Jeff Henderson hasn’t had a birthday cake in 19 years.
After a demonstration Friday at the Culinary Vegetable Institute’s Chef Summit in Milan, Lee Jones, a host of the event, presented “Chef Jeff” with a birthday cake. Standing on stage in front of a group of his peers, media and hospitality industry movers and shakers, Henderson was visibly overcome for a moment.
The last birthday cake Henderson ate was at his 24th birthday party —a “high-roller” party he spent $10,000 throwing for himself. Six months later, he was in prison, sentenced to almost 20 years for dealing crack cocaine.
The birthday cake was just the latest in a series of pretty overwhelming moments over the last several months.
Henderson has an extraordinary story, much of it told in his recent best-selling book Cooked: From the Streets to the Stove, from Cocaine to Foie Gras. The book, which he started writing in prison more than 13 years ago, tells the story of his life: his childhood in Los Angeles and San Diego when he learned to be a thief; his young adulthood when he became a very successful crack dealer; his 20s and early 30s when he found redemption in a prison kitchen; and finally his freedom, when he overcame the stigma attached to being an ex-con and became the first black executive chef at the Bellagio Hotel in Las Vegas.
His story has proved so compelling that Oprah Winfrey invited him on her show, and actor Will Smith and Sony Pictures bought the life rights to his book. Now, he has just gotten the green light for a reality show on the Food Network and he is planning to start the Chef Jeff Foundation.
Henderson’s show on the Food Network, however, isn’t your average cooking show. Henderson will take a bunch of at-risk teens into the kitchen and try give them the same chance he had to turn their lives around.
Working with young people at the brink, in fact, has been a big part of Henderson’s life for at least a decade and a half, he said. Starting before he left prison, and then later in Las Vegas, he has been talking to every group of youth he can. When he was invited to the events at the Culinary Vegetable Institute this weekend, one of the first things he asked was to speak to the inmates at the Erie County Juvenile Detention Center.
“I truly believe my calling is to redeem these kids,” Henderson said.
He never knows what he’s going to say at these events, he said. He reads the vibe in the room. He tells his story and he talks about choices and consequences. He tells them he’s not a preacher or a teacher, he’s just a messenger. Most of all, Henderson simply relates to the stone-faced youth he meets.
He’s not afraid to get in a kid’s face and say, “You say you want a job, but how much?” For instance, he said, do they want it enough to buy smaller jeans — jeans that fit?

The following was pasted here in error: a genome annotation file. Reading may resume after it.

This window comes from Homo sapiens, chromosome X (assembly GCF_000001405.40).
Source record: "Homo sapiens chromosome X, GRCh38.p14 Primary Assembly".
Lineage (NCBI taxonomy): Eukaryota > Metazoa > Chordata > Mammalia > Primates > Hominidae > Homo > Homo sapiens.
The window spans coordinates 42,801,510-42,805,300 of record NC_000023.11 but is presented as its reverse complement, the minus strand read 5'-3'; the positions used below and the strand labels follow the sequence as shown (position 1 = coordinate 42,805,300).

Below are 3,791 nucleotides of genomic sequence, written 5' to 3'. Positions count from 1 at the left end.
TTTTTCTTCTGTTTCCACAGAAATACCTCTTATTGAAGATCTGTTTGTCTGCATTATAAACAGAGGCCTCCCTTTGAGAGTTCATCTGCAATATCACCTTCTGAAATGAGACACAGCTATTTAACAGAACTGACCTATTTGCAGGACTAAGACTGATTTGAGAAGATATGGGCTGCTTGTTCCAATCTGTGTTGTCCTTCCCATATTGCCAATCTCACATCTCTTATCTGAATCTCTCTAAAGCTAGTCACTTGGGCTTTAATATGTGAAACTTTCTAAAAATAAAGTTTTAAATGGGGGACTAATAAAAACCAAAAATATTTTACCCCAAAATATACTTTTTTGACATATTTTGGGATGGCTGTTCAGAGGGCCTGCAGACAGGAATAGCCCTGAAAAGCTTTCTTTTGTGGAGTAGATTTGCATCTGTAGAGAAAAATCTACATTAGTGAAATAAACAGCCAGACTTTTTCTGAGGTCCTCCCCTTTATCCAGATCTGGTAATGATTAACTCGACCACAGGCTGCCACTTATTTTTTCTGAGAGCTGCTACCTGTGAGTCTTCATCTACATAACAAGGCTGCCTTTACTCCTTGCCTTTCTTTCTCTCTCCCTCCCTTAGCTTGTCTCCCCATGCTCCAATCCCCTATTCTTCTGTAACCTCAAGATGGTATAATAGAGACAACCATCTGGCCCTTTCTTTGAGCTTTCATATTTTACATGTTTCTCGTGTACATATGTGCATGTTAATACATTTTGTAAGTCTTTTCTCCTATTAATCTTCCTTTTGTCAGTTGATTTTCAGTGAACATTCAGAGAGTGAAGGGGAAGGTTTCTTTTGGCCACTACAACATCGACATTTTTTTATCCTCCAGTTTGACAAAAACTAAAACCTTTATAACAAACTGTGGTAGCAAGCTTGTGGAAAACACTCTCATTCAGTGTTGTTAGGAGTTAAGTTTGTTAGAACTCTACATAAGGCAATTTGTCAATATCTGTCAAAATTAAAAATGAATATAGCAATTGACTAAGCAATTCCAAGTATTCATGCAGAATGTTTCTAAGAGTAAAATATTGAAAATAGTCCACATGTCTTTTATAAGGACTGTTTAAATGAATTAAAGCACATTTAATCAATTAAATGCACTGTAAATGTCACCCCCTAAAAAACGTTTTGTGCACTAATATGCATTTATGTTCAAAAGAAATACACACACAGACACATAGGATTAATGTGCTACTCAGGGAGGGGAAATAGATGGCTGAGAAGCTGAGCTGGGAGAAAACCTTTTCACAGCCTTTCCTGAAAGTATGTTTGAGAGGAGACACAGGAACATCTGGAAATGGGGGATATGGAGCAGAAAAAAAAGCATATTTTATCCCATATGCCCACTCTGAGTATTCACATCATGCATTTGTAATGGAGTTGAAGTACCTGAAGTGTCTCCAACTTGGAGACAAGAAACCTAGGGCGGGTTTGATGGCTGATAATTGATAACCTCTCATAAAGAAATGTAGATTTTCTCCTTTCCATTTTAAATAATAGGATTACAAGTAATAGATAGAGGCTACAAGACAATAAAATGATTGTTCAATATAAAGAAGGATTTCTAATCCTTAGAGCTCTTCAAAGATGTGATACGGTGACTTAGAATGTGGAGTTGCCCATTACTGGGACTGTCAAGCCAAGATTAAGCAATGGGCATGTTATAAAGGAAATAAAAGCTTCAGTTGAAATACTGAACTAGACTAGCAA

“The way I pay back is with these kids,” he said, explaining, “if you fix the problem with these kids, you won’t have an adult prison population.”
He’s gotten “hundreds” of phone calls and e-mails, he said, from people who changed their lives after hearing him speak or reading his story.
He’s also gotten the calls from nearly every person he’s ever met since he started to become famous. And he’s going to be a star. People tell him so all the time.
Henderson is riding, expertly, a wave powered by his story and by a personality that doesn’t rest — that works every angle. While in town, Henderson approached both Lee Jones and Paula Deen about appearing on his show. He made the fried chicken with “jailhouse” spice recipe he learned from his mentor in prison. He said he wants to put out a Jeff Henderson watch with kitchen timers in the face. And he came up with the idea for the Cheff Jeff Foundation.
He wants to give scholarships to students that go from a 1.0 average to a 1.2 average — failing to passing. He wants to take kids who have never been out of South Central L.A. to New York — “escapes” that will broaden their horizons and show them the world beyond.
He even talks about putting his movie and TV money into his foundation and getting all the corporations he works with to put money in too. He said his growing success and fame will allow him to help more and more kids.
Ultimately, he will freely admit that it all goes together — that what made him a good drug dealer in the past is today making him a famous chef. Then, he said, he was addicted to money. He wanted the “house on a hill” with a picket fence, the life he saw on TV. Today, he’s over that addiction. He no longer gets validation and status from money — he’s driving the same Chevy Tahoe he bought when he got out of prison. Now, he said, he gets status and validation from the work he does with kids.
It keeps him going, he said. It’s therapeutic. And it’s the secret of his success. “My success is entirely due to the giveback.”